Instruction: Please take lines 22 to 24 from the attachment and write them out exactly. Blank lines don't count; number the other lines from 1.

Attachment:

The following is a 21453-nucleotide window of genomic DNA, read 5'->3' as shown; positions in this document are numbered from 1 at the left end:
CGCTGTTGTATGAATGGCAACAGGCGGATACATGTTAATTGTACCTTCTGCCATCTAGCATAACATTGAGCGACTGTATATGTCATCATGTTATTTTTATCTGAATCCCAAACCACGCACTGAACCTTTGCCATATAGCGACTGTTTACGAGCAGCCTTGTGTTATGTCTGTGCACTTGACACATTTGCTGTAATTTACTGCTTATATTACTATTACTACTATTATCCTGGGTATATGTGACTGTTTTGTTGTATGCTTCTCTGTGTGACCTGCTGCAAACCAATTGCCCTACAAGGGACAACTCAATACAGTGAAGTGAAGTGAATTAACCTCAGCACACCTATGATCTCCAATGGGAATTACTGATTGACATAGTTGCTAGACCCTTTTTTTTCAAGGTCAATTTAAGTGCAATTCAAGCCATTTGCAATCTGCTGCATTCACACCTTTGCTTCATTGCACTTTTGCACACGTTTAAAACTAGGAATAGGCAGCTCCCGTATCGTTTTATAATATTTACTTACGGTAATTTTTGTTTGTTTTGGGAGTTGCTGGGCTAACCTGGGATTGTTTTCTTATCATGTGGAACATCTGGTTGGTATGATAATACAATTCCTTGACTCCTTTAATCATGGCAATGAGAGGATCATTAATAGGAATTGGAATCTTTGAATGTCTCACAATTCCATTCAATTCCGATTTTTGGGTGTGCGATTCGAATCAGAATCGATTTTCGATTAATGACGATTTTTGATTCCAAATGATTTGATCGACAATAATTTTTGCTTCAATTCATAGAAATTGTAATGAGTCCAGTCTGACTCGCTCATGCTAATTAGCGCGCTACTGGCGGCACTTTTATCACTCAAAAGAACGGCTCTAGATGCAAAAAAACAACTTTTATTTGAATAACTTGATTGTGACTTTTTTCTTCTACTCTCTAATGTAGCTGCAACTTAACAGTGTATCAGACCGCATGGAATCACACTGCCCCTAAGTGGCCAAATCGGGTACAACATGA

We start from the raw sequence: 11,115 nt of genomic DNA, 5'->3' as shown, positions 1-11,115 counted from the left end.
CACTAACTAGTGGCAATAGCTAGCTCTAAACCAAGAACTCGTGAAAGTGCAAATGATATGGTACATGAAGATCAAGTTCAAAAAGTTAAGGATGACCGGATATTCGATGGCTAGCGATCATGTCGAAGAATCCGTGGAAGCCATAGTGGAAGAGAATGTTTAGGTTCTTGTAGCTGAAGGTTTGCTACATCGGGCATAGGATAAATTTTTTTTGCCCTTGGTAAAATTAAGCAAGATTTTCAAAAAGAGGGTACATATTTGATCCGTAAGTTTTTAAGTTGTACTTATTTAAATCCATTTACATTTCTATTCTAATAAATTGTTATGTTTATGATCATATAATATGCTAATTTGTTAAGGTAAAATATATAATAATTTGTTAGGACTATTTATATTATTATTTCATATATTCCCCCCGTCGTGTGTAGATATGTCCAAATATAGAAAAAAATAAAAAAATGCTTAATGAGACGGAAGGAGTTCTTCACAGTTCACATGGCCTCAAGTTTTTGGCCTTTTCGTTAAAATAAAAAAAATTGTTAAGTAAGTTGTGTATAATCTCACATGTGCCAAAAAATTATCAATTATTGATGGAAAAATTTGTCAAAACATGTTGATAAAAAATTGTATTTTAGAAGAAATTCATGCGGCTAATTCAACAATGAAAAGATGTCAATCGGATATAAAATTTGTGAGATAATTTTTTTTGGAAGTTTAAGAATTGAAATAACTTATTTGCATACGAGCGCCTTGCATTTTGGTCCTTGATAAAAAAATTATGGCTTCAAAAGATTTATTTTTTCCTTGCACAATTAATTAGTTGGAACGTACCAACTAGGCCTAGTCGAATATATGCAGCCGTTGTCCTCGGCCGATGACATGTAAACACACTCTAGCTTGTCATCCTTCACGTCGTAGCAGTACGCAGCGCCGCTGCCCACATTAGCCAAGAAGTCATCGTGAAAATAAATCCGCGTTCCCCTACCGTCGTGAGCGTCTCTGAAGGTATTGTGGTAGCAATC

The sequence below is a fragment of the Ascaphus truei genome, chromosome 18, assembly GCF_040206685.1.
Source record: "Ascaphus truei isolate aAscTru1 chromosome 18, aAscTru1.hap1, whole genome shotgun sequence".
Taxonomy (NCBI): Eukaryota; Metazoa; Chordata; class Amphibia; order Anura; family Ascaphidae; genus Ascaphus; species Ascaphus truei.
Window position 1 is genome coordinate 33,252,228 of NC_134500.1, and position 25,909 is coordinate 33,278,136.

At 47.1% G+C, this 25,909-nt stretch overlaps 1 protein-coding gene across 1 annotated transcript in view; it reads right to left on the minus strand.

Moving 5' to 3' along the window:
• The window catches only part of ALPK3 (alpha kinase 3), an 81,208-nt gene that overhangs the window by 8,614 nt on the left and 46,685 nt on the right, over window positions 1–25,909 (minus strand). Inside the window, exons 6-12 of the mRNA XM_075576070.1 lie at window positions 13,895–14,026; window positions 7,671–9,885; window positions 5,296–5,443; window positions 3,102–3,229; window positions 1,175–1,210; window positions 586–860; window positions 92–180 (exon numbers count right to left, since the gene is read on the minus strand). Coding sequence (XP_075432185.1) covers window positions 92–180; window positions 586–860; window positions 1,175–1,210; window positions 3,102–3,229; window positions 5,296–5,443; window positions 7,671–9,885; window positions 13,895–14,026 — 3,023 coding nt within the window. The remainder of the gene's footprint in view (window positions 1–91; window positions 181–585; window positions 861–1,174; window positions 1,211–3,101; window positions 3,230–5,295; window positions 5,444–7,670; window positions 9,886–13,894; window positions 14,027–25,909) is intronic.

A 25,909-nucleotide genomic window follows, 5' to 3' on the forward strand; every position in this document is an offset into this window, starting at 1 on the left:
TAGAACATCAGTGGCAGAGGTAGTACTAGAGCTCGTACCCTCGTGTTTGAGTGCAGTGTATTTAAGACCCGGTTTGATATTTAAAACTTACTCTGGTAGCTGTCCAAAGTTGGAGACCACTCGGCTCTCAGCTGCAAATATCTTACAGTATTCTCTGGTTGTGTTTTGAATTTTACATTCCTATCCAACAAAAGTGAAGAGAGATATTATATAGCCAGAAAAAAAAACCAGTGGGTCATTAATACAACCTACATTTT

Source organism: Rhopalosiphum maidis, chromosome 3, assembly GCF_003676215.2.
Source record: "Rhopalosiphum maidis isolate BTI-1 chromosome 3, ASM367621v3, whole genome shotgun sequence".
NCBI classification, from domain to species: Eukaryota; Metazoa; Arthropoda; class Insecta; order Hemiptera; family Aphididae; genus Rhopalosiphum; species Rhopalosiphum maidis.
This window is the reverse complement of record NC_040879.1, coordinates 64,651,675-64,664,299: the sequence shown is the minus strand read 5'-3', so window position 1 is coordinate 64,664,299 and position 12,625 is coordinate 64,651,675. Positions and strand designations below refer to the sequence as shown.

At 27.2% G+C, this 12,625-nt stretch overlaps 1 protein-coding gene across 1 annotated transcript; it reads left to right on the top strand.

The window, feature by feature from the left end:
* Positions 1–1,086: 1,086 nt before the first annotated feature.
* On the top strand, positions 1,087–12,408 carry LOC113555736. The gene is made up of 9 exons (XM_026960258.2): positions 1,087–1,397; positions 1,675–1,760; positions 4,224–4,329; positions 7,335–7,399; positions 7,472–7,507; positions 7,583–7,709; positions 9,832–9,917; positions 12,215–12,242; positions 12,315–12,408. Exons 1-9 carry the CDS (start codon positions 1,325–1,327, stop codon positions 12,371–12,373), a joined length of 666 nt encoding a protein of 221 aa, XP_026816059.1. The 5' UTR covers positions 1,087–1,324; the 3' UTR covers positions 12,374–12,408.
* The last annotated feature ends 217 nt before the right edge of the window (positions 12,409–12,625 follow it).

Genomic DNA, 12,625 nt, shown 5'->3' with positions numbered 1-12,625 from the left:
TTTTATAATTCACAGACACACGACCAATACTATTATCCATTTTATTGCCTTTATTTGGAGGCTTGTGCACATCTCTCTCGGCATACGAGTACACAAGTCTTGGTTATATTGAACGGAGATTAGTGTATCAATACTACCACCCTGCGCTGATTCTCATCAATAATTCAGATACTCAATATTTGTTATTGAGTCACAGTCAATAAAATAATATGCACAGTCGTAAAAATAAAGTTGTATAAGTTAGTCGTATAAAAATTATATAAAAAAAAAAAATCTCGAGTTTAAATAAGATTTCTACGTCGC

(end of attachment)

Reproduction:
* The last annotated feature ends 217 nt before the right edge of the window (positions 12,409–12,625 follow it).

Genomic DNA, 12,625 nt, shown 5'->3' with positions numbered 1-12,625 from the left:
TTTTATAATTCACAGACACACGACCAATACTATTATCCATTTTATTGCCTTTATTTGGAGGCTTGTGCACATCTCTCTCGGCATACGAGTACACAAGTCTTGGTTATATTGAACGGAGATTAGTGTATCAATACTACCACCCTGCGCTGATTCTCATCAATAATTCAGATACTCAATATTTGTTATTGAGTCACAGTCAATAAAATAATATGCACAGTCGTAAAAATAAAGTTGTATAAGTTAGTCGTATAAAAATTATATAAAAAAAAAAAATCTCGAGTTTAAATAAGATTTCTACGTCGC